SALT LAKE CITY — In light of a federal court ruling denouncing the state's formation of a trust to govern the assets of a polygamous sect as unconstitutional, the Utah Supreme Court is seeking more information on the issue.

In the order, filed March 8, the Utah Supreme Court said the recent decision handed down by U.S. District Judge Dee Benson that denounced the state's takeover of the assets of the Fundamentalist LDS Church "may have significant implications" for the action currently pending in state court.

On Feb. 24, Benson ruled that when Utah's state courts seized control of the FLDS' trust in 2005, amid allegations of mismanagement by church leaders, they were "in forbidden territory."

"It not only had no authority to determine the 'just wants and needs' of the members of the FLDS Church, but it had no authority to interpret or reform the trust at all," Benson said.

The United Effort Plan was created by the FLDS Church in 1942 on the concept of a "united order," allowing followers to share in its assets. Members consider sharing its assets a religious principle and see state intervention in the trust as a violation of their religious rights.

Valued at more than $110 million, the trust holds most of the property and homes in the twin FLDS communities located in the border towns of Hildale, Utah, and Colorado City, Ariz. The church also holds property in Bountiful, British Columbia and Eldorado, Texas.

Members of the Utah-based church have long been challenging the state takeover in both state and federal courts, alleging it's an inherent violation of their constitutional rights.

In 2009, 3rd District Judge Denise Lindberg, who presides over legal issues involving the trust, ruled that a liquidity crisis of the UEP trust made selling trust property necessary. The trust has around $3 million in debt and no steady source of revenue. The FLDS Church appealed the ruling to the Utah Supreme Court.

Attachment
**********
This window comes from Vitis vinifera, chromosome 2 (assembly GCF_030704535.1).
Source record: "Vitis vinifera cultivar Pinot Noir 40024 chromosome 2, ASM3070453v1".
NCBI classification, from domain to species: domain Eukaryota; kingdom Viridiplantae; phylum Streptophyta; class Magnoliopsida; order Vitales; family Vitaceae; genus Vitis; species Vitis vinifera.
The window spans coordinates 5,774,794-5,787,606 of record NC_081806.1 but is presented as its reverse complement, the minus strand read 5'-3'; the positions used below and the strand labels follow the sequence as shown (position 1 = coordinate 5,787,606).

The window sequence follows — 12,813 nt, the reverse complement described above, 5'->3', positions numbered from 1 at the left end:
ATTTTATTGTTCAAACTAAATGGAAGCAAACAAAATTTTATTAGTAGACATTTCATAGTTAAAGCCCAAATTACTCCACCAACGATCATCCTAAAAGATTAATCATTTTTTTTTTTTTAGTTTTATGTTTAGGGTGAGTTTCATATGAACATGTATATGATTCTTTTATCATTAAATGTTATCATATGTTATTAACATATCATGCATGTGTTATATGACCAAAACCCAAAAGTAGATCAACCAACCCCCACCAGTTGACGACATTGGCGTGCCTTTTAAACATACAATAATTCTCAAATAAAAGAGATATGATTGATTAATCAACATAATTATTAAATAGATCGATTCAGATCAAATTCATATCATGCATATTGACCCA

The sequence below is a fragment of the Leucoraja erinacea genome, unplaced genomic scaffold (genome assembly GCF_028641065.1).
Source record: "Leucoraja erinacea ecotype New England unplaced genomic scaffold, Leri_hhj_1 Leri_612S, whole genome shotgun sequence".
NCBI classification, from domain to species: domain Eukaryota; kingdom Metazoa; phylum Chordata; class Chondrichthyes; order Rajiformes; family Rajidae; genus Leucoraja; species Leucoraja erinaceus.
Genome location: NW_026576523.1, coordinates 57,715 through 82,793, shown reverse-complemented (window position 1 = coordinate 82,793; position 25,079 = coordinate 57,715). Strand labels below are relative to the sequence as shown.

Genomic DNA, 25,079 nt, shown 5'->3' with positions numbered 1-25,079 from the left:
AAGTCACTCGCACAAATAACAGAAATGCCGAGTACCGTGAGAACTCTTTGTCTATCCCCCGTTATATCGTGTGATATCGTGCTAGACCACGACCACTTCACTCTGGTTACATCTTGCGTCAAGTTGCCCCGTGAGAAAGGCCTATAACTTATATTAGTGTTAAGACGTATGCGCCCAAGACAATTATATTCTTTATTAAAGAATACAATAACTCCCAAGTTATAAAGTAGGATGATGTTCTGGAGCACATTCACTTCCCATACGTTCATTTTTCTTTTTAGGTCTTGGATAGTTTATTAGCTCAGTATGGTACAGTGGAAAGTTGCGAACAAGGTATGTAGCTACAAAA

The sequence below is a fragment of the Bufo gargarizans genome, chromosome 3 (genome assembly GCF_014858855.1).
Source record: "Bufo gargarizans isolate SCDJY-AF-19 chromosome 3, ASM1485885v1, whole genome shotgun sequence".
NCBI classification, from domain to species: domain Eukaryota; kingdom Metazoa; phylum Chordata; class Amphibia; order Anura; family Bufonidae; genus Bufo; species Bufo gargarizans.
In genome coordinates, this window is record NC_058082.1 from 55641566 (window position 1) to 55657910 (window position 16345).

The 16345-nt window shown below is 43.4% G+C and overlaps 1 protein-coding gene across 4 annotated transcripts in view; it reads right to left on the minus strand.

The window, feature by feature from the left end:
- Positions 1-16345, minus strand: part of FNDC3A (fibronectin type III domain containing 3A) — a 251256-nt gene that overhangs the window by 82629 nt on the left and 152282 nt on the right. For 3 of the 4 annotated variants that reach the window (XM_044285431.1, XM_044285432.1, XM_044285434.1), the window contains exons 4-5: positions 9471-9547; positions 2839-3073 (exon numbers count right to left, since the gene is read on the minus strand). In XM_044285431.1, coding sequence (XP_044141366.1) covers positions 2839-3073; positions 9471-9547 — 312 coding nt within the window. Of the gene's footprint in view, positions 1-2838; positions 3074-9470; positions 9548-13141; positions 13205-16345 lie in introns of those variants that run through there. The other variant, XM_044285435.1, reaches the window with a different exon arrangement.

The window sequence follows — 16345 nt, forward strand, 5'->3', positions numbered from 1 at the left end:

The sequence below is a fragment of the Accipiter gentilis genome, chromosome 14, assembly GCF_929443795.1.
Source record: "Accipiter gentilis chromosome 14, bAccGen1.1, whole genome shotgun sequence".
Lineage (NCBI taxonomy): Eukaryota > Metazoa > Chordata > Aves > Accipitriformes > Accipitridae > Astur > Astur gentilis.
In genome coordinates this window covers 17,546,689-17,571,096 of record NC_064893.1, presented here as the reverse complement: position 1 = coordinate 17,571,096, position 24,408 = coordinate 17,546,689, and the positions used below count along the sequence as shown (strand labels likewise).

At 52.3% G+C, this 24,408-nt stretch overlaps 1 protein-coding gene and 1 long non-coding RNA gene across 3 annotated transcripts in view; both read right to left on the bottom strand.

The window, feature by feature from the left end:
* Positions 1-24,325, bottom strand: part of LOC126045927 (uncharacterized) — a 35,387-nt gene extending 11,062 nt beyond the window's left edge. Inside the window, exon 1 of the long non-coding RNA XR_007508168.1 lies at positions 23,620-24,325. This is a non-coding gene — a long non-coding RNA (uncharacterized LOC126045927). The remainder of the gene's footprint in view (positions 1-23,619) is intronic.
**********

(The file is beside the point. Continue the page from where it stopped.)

In August 2010, the state's high court found that the pending state lawsuit, which was filed in 2008 and challenged the administration of the trust, came too late.

"The FLDS Association was not diligent in challenging the district court's modification of the UEP trust," the court wrote in a unanimous decision, "and that lack of diligence has resulted in prejudice to numerous parties."

The FLDS Church has continued to challenge in 3rd District Court the state's administration of the trust.

In the Utah Supreme Court order issued Tuesday, Chief Justice Christine Durham said the federal court's ruling — which stated that it would be "inequitable in the extreme to dismiss this case" due to lack of diligence — may impact the resolution of the other related cases still pending in state court. She said the court may still need to determine "whether the Reformed Trust is still viable."

"The competing claims and interests of the parties in these cases are too significant to allow their resolution to turn on the federal court's inferences regarding our intent," Durham wrote.

She asked that the parties involved file additional briefs, addressing how the federal court's ruling affects the case before the Utah Supreme Court and whether their previous ruling that the court action came too late would affect future claims of unconstitutionality.

In the meantime, according to court records, Lindberg decided to hold off on any further state court actions after the federal court ruling and "pending further appellate action."

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